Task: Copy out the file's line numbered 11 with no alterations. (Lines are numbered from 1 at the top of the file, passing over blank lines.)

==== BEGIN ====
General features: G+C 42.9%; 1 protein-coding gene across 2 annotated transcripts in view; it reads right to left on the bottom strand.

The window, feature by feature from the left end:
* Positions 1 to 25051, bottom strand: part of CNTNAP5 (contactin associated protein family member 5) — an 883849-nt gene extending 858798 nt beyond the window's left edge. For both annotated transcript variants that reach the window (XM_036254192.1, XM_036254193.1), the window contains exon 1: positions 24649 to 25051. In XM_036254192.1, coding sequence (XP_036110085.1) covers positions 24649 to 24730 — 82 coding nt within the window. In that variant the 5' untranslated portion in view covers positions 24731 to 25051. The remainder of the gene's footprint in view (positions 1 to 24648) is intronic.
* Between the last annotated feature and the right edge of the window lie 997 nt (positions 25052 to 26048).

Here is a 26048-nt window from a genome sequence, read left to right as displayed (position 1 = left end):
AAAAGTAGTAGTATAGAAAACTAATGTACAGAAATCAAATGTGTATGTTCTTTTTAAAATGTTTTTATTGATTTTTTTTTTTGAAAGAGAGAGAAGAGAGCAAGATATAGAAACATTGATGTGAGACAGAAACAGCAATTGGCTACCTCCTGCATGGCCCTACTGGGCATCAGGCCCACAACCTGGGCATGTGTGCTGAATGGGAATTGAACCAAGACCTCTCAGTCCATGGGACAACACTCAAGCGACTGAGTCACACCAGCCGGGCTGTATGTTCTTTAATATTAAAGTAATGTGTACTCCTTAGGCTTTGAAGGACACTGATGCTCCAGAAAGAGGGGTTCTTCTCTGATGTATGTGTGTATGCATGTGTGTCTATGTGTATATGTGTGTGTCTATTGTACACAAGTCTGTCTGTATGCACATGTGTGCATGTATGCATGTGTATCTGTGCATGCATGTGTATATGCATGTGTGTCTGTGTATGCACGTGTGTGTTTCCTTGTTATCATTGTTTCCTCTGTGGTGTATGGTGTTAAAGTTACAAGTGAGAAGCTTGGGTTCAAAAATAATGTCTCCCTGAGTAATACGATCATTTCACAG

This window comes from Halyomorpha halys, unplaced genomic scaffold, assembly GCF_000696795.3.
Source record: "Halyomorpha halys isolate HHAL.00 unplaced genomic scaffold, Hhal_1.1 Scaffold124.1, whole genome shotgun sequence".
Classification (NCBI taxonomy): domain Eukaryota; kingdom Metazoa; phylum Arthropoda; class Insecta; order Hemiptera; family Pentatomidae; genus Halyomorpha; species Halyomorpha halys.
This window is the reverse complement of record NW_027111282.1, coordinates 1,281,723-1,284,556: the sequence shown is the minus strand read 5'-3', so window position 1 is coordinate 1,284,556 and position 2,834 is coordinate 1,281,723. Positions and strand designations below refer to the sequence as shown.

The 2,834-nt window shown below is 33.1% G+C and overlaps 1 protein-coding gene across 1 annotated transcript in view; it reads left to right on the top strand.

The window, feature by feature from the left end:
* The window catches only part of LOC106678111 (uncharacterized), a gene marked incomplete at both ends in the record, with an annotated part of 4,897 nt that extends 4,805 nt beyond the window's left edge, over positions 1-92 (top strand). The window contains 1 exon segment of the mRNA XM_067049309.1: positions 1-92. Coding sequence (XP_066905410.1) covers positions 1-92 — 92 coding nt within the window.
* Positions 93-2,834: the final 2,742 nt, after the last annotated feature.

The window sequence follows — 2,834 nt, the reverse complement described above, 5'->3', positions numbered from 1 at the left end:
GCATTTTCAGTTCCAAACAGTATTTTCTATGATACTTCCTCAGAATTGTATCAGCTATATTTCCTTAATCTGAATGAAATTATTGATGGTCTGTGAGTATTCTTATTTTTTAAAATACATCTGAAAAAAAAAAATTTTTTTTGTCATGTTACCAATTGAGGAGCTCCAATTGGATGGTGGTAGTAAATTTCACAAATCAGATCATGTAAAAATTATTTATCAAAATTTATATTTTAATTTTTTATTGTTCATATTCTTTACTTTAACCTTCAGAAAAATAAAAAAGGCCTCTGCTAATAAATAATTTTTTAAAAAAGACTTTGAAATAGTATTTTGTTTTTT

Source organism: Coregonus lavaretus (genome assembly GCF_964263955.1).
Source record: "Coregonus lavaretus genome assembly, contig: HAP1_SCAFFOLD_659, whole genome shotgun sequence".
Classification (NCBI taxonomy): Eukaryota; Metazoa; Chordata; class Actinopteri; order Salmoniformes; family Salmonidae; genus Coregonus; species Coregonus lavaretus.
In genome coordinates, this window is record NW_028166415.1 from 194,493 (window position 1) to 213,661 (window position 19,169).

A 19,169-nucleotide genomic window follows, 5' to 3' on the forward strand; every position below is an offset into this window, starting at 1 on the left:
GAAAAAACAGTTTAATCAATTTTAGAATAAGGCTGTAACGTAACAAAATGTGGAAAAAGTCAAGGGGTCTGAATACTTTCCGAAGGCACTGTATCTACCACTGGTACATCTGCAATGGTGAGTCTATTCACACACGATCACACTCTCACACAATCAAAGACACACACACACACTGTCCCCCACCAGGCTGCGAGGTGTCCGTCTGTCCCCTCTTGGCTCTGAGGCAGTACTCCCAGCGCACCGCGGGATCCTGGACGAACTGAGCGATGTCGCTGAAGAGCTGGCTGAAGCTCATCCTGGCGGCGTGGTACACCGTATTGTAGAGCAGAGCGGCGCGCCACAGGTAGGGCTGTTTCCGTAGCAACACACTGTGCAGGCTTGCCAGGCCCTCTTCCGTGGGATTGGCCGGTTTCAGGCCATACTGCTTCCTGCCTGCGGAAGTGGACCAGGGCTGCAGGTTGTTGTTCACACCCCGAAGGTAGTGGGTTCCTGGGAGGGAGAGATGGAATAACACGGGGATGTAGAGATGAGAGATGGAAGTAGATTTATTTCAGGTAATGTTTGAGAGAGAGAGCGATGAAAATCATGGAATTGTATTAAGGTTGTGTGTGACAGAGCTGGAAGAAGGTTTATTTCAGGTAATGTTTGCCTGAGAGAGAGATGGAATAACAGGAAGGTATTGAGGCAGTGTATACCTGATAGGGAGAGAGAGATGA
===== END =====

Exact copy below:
The 2,834-nt window shown below is 33.1% G+C and overlaps 1 protein-coding gene across 1 annotated transcript in view; it reads left to right on the top strand.